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New Provost’s Model view

[ The University of Melbourne Voice Vol. 5, No. 6  14 September - 11 October 2009 ]

Christina Buckridge reports.

Melbourne’s second Provost brings a commitment to curriculum reform, a love of teaching and research with leadership experience in academia and legal practice.

An academic who saw the need for curriculum reform at Oxford 15 years ago is now leading the continuing implementation of the University of Melbourne’s Melbourne Model.

Professor John Dewar – Deputy Vice-Chancellor (Global Relations) at Melbourne, a family law expert, teacher and researcher – is the University’s newly appointed Provost.

As a young don at Oxford, Professor Dewar was part of a group trying to reform the first-year Law curriculum.

That belief that curriculum reform was always possible stayed with him and in 1995 he left the conservatism of Oxford to take up a professorship in the new Law School at Griffith University in Brisbane.

Born in Kingston, Jamaica, he also called Scotland, Sheffield, Boston and London home as his father, a hospital doctor, moved the family around the world. His school experience was varied until arriving at The Dragon School in North Oxford which, he says, showed him just how important a good school is to a good education.

From an early age John Dewar decided to follow a grandfather into the legal profession. At Oxford, he found only two enjoyable opportunities to escape from the ‘black letter’ law of the Oxford Law degree – first through the study of legal philosophy and later in exploring social theory and social policy through the lens of family law.

“I didn’t have the choices open to our students in the Melbourne Model,” he says. “If I had, I’d probably have studied English literature in an Arts degree before going on to Law.”

John Dewar’s intention was to be a barrister but while he was qualifying he took a teaching job at the University of Lancaster to earn some money. He discovered a love of teaching and the freedom to develop his own research.

But after seven years he left academia to join one of the top four London legal firms for two years. He absolutely loved it but an opportunity to return to Oxford as a Fellow and Tutor in Law at Hertford College combined with consulting for a small legal firm drew him back again to academia – this time to stay.

His move across the world to Griffith University brought the opportunity to provide leadership in a young Law School. Four years later, he was its Dean and then – as he was planning to go back and pick up his research – he was offered the role of Pro Vice-Chancellor responsible for both the Law and Business schools – and the opportunity to work with Griffith’s then Vice-Chancellor, Glyn Davis.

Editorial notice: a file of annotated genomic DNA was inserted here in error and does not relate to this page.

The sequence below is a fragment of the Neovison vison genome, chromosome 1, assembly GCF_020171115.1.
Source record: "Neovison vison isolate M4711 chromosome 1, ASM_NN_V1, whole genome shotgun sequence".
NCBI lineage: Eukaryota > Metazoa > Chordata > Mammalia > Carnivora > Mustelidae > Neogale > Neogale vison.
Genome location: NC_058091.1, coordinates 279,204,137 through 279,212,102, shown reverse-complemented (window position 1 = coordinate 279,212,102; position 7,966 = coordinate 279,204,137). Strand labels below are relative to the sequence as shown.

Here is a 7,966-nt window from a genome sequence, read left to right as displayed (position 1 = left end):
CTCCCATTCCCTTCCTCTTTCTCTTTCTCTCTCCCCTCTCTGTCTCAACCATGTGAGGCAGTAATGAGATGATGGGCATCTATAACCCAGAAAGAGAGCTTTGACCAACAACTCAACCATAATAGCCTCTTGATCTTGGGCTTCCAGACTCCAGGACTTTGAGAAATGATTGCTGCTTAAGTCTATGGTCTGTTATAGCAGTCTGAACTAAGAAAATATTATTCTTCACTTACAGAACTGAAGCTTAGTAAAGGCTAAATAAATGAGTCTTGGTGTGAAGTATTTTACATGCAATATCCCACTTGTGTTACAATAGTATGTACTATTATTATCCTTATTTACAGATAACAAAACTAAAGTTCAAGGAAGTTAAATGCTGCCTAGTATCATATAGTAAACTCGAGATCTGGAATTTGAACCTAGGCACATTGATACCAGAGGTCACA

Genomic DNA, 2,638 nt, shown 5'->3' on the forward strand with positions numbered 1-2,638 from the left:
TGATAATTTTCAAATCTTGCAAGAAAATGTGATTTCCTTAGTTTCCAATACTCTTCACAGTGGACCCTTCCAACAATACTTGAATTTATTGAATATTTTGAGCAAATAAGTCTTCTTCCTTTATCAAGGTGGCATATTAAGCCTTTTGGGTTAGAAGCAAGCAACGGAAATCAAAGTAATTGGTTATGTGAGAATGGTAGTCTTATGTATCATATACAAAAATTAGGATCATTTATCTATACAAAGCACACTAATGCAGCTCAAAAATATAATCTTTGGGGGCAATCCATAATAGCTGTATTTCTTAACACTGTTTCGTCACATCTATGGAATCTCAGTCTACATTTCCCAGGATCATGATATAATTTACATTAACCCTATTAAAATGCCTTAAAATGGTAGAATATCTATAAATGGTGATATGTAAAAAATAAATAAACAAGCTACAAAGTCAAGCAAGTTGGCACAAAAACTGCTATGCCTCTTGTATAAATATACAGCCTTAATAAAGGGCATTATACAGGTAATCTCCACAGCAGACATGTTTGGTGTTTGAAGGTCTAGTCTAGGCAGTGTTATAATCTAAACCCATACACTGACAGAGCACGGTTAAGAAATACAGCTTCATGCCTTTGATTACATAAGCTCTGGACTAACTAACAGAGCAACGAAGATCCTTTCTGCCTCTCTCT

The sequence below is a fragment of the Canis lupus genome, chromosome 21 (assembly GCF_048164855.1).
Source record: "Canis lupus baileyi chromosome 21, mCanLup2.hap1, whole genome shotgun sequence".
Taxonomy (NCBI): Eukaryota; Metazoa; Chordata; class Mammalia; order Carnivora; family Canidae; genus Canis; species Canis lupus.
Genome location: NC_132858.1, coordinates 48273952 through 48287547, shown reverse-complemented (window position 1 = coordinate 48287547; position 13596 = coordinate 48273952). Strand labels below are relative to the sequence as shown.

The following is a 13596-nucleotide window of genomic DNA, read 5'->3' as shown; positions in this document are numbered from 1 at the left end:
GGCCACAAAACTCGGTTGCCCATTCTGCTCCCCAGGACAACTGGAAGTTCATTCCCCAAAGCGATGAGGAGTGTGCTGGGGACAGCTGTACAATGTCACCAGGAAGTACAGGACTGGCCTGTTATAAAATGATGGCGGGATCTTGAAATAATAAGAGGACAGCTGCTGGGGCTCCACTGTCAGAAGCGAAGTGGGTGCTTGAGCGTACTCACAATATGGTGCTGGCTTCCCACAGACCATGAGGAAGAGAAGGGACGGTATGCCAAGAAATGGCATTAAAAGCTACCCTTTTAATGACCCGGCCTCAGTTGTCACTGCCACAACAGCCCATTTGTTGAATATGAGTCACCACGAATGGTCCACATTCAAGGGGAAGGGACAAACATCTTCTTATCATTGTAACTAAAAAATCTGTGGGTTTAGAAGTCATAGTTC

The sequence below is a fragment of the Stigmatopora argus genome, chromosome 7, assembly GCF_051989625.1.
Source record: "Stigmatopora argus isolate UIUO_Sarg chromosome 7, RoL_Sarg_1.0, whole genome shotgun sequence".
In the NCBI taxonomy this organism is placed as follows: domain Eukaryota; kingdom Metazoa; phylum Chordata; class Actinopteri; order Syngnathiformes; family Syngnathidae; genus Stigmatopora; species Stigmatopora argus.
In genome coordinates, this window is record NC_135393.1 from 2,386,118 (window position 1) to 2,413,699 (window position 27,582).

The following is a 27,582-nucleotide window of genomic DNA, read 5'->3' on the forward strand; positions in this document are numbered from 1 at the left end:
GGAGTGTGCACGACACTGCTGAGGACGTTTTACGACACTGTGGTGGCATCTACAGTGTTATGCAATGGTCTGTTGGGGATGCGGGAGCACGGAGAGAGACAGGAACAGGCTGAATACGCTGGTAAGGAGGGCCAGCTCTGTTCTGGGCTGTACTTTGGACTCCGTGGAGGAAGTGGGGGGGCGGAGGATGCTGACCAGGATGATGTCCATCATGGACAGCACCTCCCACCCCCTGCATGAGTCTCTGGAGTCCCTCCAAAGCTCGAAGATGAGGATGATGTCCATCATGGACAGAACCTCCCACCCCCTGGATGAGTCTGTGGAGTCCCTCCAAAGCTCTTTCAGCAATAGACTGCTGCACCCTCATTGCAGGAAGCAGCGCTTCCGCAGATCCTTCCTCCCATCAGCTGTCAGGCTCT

He found he enjoyed academic administration and went on to become Griffith’s Deputy Vice-Chancellor (Academic) – a similar role to that of Provost at Melbourne. “They share some core responsibilities in teaching and learning, the student experience, and planning the academic profile of the university. “

As Provost, Professor Dewar will move into the Gatehouse – now synonymous with the Provost – at the main gate of the University. “It’s important for the Provost to be visible to students and staff, to integrate into the University community,” he explains.

A priority on his agenda is the successful implementation of the Melbourne Model by sustaining the University community’s strong collective commitment to the Model and supporting the work of the deans and the faculties.

John Dewar is passionate about the quality of the student experience. “The Provost must be its advocate, ensuring it does not get lost in budgets, etc.” He is also a great supporter of student-run associations, and regrets their role is not well understood in political circles. “They add a diversity and enthusiasm to campus and can do things for students at little cost that the university itself cannot achieve.”

Professor Dewar believes the Melbourne Model is tracking extremely well. “We have just had an extremely successful Open Day, demand for New Generation degrees is stronger than ever, and the median ENTER at around 93 has held up despite no intake into Law or Medicine.

“Some critics of the Melbourne Model mistakenly think it is a blueprint that has to be slavishly followed,” he says. “That is not so. It’s an educational philosophy combining rigour and depth in a chosen discipline while allowing students to explore more widely.”

He dismisses claims that that students have to take irrelevant subjects in breadth. “Students can assemble their breadth component from a wide range of choices to ensure they can find an area which enhances their core discipline. In fact, a quarter of our students grasp the opportunity to take a language as breadth.”

Professor Dewar doesn’t believe many other Australian universities would be able to adopt the Melbourne Model. “The University of Western Australia seems to be going down the Melbourne Model path. But it is not for everyone. To make large-scale change of this kind, you have to be a leader, to have a strong reputation and pulling power.

“There is however a lot of interest in shifting vocational programs to graduate level, partly for funding reasons and partly because employers are looking for students with more than just technical skills. In this respect, the Melbourne Model is in the lead.”

Professor Dewar believes the Melbourne Model highlights that curriculum can be a point of difference for a university. “Curriculum has not been a strong selling point for universities but they are now looking carefully to what they can do with their curriculum to differentiate themselves.”

Professor John Dewar [ Click to enlarge ]

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